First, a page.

A couple of months ago I wrote about dogs with the ability to sniff out strange objects, such as box turtles. These special animals help protect the turtles that need to be transferred to a safer place when new roads are built.
The other day, I came upon a short article by Shelley Bueche in the January/February issue of Family Dog magazine, regarding Labrador retrievers that are being trained to locate root-infesting fungi in Southern pine trees. The fungus is slowing the growth and even killing the trees, but the dogs are capable of detecting infected roots as far as two feet below the ground. By using the trained dogs, called Timber Dogs, the trees can be treated without spreading the fungus infection or disturbing the land. The article also mentions that dogs are now being trained to detect the presence of live fawns in another long-term survival study.
It made me think about how important the nose is to dogs. An article by Diana Barber, Ph.D., titled “Nosing into Canine Olfaction,” and published in “Pepper “N Salt” newsletter, January 2012, relates that dogs can detect scents in minute concentration (better than 2 parts per trillion).
So, how can we be responsible dog owners and care for our pets unless we know something about the anatomy of the dog? In this case, how do owners spot a problem with the pet’s nose. Using my trusty volume, “Dog Owner’s Home Veterinary Handbook,” I learned that the dog’s nose is normally cool and moist and the moisture comes from mucus glands in the lining of the nose.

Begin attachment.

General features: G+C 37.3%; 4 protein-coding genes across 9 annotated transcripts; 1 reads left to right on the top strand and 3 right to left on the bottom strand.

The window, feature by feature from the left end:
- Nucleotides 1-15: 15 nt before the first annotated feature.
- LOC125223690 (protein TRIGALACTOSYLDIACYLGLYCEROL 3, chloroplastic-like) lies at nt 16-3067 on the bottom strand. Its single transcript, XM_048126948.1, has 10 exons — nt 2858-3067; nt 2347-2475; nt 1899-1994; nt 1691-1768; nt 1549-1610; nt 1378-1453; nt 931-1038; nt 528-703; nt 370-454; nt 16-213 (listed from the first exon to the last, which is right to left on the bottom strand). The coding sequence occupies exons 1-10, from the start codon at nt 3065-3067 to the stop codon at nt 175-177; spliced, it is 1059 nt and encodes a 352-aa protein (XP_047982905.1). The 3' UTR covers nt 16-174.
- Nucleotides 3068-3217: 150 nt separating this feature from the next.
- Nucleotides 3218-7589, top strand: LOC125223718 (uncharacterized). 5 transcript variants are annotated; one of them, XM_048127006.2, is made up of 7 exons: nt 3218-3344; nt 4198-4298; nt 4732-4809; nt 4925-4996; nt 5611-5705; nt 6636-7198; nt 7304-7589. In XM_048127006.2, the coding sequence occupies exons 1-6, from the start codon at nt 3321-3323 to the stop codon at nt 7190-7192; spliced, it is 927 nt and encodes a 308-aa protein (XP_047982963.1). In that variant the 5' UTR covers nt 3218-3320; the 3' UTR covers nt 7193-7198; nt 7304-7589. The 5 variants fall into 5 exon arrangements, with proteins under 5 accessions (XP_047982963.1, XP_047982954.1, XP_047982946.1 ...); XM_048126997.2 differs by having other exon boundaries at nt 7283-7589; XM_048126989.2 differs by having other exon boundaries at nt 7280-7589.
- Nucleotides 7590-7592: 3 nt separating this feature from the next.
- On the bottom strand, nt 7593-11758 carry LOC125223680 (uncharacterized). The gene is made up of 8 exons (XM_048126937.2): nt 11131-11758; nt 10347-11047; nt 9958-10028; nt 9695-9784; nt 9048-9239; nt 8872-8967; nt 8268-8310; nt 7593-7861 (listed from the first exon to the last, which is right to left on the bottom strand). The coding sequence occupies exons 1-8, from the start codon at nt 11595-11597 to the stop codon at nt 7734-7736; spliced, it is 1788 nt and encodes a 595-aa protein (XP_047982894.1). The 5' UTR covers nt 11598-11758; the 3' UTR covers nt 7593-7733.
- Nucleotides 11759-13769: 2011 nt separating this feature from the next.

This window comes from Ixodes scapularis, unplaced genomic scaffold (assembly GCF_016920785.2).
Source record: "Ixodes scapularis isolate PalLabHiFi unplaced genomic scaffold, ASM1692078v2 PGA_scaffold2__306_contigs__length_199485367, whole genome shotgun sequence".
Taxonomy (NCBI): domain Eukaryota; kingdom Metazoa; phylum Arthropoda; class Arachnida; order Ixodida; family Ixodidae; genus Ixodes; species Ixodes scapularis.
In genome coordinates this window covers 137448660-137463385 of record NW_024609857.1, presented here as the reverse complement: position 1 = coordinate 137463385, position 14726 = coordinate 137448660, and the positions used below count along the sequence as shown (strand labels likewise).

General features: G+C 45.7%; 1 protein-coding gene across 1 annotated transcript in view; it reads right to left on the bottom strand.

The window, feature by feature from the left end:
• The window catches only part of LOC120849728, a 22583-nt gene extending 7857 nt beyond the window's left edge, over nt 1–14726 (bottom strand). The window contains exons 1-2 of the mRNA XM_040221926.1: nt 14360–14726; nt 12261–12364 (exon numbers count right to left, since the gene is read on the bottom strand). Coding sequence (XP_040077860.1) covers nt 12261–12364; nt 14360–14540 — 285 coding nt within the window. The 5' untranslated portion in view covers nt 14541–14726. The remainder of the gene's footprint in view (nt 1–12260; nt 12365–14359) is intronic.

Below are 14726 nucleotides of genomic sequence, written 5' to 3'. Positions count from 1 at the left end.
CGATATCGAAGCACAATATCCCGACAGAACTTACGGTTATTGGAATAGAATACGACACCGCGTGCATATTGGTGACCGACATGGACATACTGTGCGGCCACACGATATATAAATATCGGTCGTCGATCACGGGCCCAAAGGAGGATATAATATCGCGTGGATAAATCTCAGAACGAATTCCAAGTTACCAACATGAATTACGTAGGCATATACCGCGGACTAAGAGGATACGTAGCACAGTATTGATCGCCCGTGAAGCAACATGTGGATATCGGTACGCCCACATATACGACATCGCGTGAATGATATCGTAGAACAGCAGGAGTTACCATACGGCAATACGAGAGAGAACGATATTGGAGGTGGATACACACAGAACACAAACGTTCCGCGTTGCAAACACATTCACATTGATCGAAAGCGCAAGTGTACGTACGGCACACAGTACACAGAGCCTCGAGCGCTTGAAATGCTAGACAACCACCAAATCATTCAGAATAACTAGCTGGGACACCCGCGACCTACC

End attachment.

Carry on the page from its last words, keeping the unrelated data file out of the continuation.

Excited and nervous dogs may have a runny nose, but it will disappear when the dog relaxes. A persistent discharge is an indication of a nasal irritation, which can be caused by foreign bodies, infections or tumors. If your dog has a runny nose, mucus in the corners of the eyes and has a slight fever, it is time to see a veterinarian.
If both air passages are blocked by swollen membranes, the dog will breathe through his mouth, according to the handbook. It is not the same thing as panting and also deserves a look-see by the doctor who will use a special instrument to check the nasal passages. One of my dogs in the late stages of congestive heart failure developed blocked nasal passages that had to be treated.
Dogs that have lost some of their teeth sometimes will regurgitate through the nose. (This is a good incentive to brush your pet’s teeth on a regular basis.) This can be rectified by creating a flap of skin from the inside of the lip and suturing it across the opening between the hard palate and the nasal cavity.
Remember, if your dog’s nose is anything but clean, cool and moist, check with your veterinarian. It could be something simple like an allergic reaction or sinusitis, but it can be something serious like a foreign object (grass for instance) in the nasal cavity.